Raoul Maximiano Trujillo de Chauvelon (born May 8, 1955) is an American actor, dancer, and choreographer.
New!!: Apache and Raoul Trujillo ·
The Rarámuri or Tarahumara are a group of Indigenous people of the Americas living in the state of Chihuahua in Mexico.
New!!: Apache and Rarámuri ·
Raton Mesa is the collective name of several mesas on the eastern side of Raton Pass in New Mexico and Colorado.
New!!: Apache and Raton Mesa ·
The Red River, or sometimes the Red River of the South, is a major river in the southern United States of America. The river was named for the red-bed country of its watershed. It is one of several rivers with that name. Although it was once a tributary of the Mississippi River, the Red River is now a tributary of the Atchafalaya River, a distributary of the Mississippi that flows separately into the Gulf of Mexico. It is connected to the Mississippi River by the Old River Control Structure. The south bank of the Red River formed part of the US–Mexico border from the Adams–Onís Treaty (in force 1821) until the Texas Annexation and the Treaty of Guadalupe Hidalgo. The Red River is the second-largest river basin in the southern Great Plains. It rises in two branches in the Texas Panhandle and flows east, where it acts as the border between the states of Texas and Oklahoma. It forms a short border between Texas and Arkansas before entering Arkansas, turning south near Fulton, Arkansas, and flowing into Louisiana, where it flows into the Atchafalaya River. The total length of the river is, with a mean flow of over at the mouth.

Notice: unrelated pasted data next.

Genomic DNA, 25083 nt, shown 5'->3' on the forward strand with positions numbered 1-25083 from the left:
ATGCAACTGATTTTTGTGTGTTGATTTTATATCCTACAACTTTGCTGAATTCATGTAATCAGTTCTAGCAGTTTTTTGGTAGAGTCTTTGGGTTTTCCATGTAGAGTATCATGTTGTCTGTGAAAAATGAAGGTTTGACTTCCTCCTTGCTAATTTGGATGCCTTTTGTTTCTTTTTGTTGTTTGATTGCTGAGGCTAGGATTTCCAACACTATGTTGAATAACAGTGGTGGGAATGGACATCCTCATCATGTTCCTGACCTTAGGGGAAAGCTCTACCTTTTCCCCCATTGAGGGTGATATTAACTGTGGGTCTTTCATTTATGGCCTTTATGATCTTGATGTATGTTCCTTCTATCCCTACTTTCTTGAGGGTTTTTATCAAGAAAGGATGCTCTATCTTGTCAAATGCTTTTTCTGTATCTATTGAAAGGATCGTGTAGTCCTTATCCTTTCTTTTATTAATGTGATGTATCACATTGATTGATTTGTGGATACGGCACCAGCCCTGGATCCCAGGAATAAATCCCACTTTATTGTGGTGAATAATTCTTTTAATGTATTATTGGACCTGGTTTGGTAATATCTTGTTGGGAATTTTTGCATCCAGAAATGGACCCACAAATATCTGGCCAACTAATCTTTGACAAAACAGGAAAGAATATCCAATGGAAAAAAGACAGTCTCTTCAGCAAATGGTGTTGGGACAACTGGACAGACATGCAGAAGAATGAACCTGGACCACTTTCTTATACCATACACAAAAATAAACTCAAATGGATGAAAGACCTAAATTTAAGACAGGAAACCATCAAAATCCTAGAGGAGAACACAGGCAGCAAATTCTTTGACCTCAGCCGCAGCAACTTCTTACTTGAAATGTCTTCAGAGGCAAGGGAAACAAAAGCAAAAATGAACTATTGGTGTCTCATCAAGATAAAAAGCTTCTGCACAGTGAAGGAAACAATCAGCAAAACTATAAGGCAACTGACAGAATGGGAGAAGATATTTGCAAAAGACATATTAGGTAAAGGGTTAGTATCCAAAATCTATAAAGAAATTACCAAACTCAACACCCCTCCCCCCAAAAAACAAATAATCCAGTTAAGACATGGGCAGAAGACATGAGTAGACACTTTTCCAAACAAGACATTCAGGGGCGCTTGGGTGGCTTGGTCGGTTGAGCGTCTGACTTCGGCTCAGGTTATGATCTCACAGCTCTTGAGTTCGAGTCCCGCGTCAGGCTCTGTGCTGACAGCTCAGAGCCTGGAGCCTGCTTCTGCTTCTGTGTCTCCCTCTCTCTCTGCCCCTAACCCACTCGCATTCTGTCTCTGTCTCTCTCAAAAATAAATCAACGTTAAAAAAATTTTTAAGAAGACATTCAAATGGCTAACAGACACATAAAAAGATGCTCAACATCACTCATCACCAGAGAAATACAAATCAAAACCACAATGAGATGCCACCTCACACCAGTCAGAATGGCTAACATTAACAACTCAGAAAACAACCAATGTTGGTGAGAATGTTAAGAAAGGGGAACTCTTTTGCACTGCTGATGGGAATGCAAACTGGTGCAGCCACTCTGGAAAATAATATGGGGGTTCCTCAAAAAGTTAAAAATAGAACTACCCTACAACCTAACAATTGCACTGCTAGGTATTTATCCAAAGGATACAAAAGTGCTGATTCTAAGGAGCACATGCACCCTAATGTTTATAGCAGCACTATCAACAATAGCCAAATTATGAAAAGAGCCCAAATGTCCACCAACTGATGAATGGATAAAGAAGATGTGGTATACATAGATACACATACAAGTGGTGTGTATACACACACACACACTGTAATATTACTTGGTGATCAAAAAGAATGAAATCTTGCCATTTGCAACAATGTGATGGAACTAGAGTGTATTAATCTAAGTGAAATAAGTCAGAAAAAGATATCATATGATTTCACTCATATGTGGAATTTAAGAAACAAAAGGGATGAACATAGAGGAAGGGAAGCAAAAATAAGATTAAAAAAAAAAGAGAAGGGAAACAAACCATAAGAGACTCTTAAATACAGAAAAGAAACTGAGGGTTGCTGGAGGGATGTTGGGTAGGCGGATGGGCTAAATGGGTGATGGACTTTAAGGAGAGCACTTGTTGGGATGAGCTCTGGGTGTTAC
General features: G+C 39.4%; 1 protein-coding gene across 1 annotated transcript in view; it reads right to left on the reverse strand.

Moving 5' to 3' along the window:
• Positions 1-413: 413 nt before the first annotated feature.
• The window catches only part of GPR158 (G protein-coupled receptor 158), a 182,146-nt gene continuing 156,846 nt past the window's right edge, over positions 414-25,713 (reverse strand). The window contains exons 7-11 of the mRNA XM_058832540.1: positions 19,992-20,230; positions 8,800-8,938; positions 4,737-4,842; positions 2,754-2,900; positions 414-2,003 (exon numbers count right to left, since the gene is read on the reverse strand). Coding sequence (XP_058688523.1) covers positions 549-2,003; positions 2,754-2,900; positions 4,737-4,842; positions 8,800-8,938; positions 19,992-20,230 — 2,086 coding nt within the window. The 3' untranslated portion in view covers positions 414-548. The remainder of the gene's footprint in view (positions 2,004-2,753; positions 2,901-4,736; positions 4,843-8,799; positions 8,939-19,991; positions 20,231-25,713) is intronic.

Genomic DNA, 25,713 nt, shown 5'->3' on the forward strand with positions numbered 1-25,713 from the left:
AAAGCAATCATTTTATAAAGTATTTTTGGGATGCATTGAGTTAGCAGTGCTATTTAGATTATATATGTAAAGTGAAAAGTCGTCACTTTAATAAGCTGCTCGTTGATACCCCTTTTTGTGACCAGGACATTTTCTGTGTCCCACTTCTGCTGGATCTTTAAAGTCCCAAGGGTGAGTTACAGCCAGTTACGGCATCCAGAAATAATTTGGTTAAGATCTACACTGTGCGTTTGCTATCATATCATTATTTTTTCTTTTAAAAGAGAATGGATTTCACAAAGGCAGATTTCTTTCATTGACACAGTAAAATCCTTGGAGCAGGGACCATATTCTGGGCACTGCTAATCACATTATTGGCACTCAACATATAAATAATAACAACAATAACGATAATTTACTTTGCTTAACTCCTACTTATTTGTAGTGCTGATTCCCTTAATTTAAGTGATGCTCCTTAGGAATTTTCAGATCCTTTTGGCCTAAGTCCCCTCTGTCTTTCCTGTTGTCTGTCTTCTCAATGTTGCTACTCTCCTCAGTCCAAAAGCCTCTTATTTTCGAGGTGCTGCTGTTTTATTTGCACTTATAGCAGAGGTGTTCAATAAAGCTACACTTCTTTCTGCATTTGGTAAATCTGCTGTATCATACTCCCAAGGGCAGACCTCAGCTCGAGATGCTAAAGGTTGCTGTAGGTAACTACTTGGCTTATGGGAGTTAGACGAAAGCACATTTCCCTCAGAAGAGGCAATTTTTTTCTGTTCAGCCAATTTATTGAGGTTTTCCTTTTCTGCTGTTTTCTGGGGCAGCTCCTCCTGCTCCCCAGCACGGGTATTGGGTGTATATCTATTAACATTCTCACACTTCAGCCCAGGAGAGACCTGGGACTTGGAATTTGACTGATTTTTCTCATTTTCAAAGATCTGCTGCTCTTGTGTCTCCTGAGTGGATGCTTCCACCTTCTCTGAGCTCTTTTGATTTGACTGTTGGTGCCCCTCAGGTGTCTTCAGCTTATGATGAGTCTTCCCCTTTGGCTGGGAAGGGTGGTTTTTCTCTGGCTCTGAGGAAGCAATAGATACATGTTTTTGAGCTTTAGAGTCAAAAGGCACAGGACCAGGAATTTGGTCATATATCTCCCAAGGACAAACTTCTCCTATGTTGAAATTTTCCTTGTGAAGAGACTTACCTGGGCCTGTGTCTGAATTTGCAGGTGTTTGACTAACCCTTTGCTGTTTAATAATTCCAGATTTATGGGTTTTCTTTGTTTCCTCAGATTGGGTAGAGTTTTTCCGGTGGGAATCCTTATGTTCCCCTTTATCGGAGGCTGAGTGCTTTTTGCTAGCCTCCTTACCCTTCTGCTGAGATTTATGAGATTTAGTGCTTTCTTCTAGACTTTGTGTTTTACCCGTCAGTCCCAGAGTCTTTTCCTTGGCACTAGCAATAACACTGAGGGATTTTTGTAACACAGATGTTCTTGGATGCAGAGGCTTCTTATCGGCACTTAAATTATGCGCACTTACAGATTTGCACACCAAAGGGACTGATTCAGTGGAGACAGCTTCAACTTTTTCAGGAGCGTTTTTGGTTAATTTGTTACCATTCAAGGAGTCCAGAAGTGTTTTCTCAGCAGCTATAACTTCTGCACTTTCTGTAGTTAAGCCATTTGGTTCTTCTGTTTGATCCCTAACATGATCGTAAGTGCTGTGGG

New!!: Apache and Red River of the South ·
Rhus trilobata is a shrub in the sumac genus (Rhus) with the common names skunkbush sumac, sourberry, skunkbush, and three-leaf sumac.
New!!: Apache and Rhus trilobata ·
Ribes is a genus of about 150 known species of flowering plants native throughout the temperate regions of the Northern Hemisphere.
New!!: Apache and Ribes ·
Ribes leptanthum is a spiny-stemmed, small-leaved species of gooseberry in the genus Ribes commonly called trumpet gooseberry.
New!!: Apache and Ribes leptanthum ·
Ribes pinetorum, the orange gooseberry, is a plant species native to Arizona and New Mexico.
New!!: Apache and Ribes pinetorum ·
Richard Aitson (born 1953) is a Kiowa-Kiowa Apache bead artist, curator, and poet from Oklahoma.
New!!: Apache and Richard Aitson ·
The Rio Chama, a major tributary river of the Rio Grande, is located in the U.S. states of Colorado and New Mexico.
New!!: Apache and Rio Chama ·
The Río Conchos (Conchos River) is a large river in the Mexican state of Chihuahua.
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The Rio Grande (or; Río Bravo del Norte, or simply Río Bravo) is one of the principal rivers in the southwest United States and northern Mexico (the other being the Colorado River).